Yeah.

 

Very sad, just grievous injuries.  How did you deal with that?

 

For me, it was just reactionary.  I trained; everyone trained.

 

You compartmentalized?

 

You compartmentalize.  When stuff happened, instinct kicks in.  And you know, I think one of the saving graces of our current force is that our young shooters, as I call them, the young infantry soldiers or the young combat soldiers that have to go to war for us, they are required to train twenty-four/seven.  And it becomes instinctive, it becomes reactionary.  So, when they’re on a patrol, they experience enemy action, they immediately shift into their combat mode.

 

Did you hear the talk that we understand was common at the time, where people were saying: What are we here for, why are here, this war doesn’t make sense.

 

Yeah. We would hear about that or read about that in letters or the newspapers that would occasionally come to us.  But you know, the reality is, at the end of the day in combat, you’re not thinking about fighting for your country, you’re not thinking about fighting to preserve, you know, family values or the constitution, et cetera.  You are simply thinking about saving the life of your buddy on your right and on your left. And you know, the reality is, at the end of the day, if you’ve done your job right and everybody survives, our country will be blessed by that.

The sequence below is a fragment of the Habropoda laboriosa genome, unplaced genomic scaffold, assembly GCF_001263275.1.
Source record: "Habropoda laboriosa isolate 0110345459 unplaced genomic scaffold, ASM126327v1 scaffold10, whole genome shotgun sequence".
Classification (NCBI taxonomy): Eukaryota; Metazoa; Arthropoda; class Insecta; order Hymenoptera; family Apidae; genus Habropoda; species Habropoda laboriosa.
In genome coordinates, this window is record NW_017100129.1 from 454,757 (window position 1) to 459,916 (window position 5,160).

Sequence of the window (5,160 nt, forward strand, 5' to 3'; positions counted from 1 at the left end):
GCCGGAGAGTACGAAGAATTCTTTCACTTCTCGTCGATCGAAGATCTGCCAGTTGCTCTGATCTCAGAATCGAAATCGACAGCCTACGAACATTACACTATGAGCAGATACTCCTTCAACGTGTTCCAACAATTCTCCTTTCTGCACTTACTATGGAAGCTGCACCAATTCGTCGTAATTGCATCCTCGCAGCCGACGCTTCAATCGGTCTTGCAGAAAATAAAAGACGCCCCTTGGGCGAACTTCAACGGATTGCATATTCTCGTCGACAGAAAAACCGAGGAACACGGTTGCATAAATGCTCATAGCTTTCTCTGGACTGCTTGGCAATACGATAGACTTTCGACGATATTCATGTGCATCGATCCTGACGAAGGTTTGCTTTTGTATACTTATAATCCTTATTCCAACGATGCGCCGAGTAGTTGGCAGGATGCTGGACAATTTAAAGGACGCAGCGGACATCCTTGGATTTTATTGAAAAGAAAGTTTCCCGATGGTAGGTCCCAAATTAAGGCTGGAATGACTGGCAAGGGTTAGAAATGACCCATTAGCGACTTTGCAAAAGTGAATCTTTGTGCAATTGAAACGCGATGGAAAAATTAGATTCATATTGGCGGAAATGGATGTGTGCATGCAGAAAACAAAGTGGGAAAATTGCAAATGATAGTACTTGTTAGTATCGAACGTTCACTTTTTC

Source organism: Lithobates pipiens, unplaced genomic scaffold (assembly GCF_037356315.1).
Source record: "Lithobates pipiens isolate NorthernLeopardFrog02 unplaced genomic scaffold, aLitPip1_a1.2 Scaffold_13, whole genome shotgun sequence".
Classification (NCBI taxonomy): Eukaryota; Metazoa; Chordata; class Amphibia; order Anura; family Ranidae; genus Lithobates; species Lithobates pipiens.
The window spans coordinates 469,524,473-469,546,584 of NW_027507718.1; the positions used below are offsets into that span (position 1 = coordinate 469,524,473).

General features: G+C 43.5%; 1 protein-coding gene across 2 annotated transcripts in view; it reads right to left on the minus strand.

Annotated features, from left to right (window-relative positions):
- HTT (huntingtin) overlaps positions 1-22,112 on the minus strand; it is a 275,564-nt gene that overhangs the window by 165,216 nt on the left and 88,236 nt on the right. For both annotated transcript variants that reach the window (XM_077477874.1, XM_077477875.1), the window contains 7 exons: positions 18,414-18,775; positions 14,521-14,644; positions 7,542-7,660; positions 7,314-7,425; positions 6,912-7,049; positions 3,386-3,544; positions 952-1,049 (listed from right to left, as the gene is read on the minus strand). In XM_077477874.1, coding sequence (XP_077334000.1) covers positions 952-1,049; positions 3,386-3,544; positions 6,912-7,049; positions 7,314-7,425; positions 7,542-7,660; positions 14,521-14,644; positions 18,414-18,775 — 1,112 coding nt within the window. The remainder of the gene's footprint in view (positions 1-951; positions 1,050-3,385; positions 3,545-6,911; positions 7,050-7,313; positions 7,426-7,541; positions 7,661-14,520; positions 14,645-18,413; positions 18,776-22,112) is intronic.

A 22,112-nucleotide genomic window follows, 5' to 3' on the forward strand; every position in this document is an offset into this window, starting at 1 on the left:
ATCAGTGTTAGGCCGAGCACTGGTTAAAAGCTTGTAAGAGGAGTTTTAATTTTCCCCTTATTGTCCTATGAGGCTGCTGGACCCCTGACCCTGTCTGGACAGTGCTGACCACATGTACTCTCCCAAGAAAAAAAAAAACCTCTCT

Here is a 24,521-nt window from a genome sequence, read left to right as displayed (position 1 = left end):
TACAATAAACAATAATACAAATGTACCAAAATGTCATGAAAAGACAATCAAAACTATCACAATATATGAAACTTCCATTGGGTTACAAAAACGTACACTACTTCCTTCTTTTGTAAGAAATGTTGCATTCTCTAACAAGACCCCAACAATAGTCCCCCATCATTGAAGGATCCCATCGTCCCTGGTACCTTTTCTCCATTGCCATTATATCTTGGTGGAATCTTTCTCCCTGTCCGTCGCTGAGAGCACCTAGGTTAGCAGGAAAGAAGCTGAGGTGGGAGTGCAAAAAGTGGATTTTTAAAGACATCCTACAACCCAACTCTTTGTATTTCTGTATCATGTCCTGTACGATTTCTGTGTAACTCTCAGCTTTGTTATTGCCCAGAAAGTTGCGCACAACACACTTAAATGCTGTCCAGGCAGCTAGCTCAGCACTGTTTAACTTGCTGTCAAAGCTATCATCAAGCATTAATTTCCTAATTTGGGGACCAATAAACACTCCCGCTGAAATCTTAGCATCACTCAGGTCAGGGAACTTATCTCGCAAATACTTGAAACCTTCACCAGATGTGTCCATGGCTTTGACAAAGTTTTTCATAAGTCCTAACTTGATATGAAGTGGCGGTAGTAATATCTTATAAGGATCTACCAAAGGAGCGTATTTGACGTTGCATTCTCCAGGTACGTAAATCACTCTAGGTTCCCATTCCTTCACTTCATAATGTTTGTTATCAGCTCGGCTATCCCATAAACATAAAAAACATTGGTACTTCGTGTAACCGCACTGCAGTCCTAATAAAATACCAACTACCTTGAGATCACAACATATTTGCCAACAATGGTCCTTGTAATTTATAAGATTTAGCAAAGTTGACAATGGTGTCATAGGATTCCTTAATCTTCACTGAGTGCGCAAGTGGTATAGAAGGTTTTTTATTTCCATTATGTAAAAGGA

Did you get really close to the guys you served with?

 

Oh; you know, to this day.  Fifty years ago, I met incredible bunch of young men, and probably spent twenty-four/seven with these men, maybe not more than four or five months with them, but to this day, when I hear their voice, I immediately know who I’m talking to. It’s that special bond that even kind of um, surpasses a familial bond.  You know, I have a relationship and memories of guys that I served with perhaps that run deeper than with my own two siblings.

 

Wow.  And you know, when you’re with somebody who’s terribly hurt, and possibly or inevitably dying, it’s a really intimate time you share.  How was that?